The refurbished "Mighty Mo" on stage at The Fox Theatre.
BY ELLIE HENSLEY
Two projects in Midtown were recognized by the Georgia Trust for Historic Preservation for their significant contributions to the field.
The Fox Theatre’s restoration of its “Mighty Mo” Möller pipe organ and Midtown High School both received awards for outstanding preservation projects. Read more about each project below.
Mighty Mo Restoration and Upgrades
The Fox Theatre’s massive Mighty Mo organ, originally built in 1929, received an Excellence in Preservation Award, which “recognizes the appropriate preservation of historic resources and creative interpretations of historic sites.”
Mighty Mo has 3,634 pipes, with the lowest C note on the organ’s pedalboard measuring 32-feet long and the smallest pipe measuring two inches tall, or the size of a small pencil.
While the Fox was closed for live performances due to the pandemic, the theatre built 90-foot tall scaffolding to clean its pipes, which have otherwise not been updated since it was originally installed by the Möller company. They are tuned twice a year, in the late spring and the late fall.
Meanwhile, the organ’s console underwent a $500K restoration by an organ builder in Lithonia, Ga. Scuffs, cracks, flakes and cigarette burns accumulated over past decades were erased, and the entire console was wrapped in imitation gold leaf. The new console also has a single Cat 5 cable that digitally connects it to the pipes to render sounds.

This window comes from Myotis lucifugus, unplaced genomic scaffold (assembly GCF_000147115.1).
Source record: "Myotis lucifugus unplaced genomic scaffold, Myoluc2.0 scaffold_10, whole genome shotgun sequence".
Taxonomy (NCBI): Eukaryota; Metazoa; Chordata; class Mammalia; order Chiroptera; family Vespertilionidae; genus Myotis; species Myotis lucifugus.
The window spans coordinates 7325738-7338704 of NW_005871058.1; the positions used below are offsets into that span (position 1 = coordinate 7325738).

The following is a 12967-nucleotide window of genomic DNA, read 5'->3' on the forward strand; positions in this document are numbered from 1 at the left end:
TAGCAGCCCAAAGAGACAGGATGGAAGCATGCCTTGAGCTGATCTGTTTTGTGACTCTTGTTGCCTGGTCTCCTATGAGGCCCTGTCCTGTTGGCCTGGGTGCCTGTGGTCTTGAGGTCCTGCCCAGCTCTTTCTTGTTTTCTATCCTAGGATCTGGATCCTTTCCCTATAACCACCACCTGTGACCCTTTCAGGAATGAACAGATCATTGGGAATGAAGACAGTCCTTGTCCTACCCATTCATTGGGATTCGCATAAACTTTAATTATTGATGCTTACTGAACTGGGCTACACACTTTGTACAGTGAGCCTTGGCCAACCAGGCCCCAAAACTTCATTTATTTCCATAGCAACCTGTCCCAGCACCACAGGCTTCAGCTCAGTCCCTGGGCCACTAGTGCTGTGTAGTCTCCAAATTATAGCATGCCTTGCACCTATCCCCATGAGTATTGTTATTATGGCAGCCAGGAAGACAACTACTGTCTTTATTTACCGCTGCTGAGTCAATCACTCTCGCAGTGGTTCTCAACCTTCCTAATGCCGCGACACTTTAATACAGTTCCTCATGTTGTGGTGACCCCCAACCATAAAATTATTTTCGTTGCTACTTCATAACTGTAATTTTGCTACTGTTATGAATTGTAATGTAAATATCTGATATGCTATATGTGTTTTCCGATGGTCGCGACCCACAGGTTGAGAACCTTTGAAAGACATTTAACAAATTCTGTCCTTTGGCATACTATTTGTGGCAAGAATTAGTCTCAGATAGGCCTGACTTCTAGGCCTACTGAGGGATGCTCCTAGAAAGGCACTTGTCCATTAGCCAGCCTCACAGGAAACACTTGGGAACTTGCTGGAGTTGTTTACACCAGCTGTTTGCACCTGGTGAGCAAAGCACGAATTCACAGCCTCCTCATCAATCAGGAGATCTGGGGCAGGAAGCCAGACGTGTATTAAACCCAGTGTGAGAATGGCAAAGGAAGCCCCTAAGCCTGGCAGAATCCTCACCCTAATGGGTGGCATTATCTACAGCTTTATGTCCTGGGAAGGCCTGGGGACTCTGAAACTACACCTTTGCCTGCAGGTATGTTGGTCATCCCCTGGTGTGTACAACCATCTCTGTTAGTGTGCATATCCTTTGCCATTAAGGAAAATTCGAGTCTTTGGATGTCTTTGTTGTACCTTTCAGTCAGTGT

The pipe organ needs wind power to make the pipes speak, and this is supplied by a blower in the basement under and to the left of the console. The blower is powered by a 75-horsepower motor driving several fan blades.
Mighty Mo is currently played by two staff organists, Ken Double, former president of the American Theatre Organ Society; and Rick McGee, who studied with Bob Van Camp, one of The Fox Theatre's most beloved house organists who first played there in the late 1940s. Van Camp's ashes are interred on one side of the organ in a chamber, along with Larry Douglas Embury's, an organist who played at The Fox from 2002 to 2016.
Midtown High School Building Restoration
Midtown High School, formerly known as Grady High School, won an award for Excellence in Stewardship, which “recognizes those who have ensured the preservation of historic properties through long-term care and maintenance, stabilization, protection or continuous family ownership.”
The campus includes seven buildings constructed between 1922 and 2021. Recently, Atlanta Public Schools restored several of the buildings to build new classrooms. It also restored the exterior of the 1924 classroom building and the 1938 gym, including careful cleaning and repainting of brick, limestone, terra cotta and cast stone. In a 1970 performance gym building, damaged curtain walls and failing windows were replaced with more durable materials that preserve appearance while improving efficiency.
These new additions were designed to be secondary and complementary to the historic buildings and compatible in scale, proportion and materials. See more photos and details.
Learn more about The Georgia Trust for Historic Preservation’s awards here.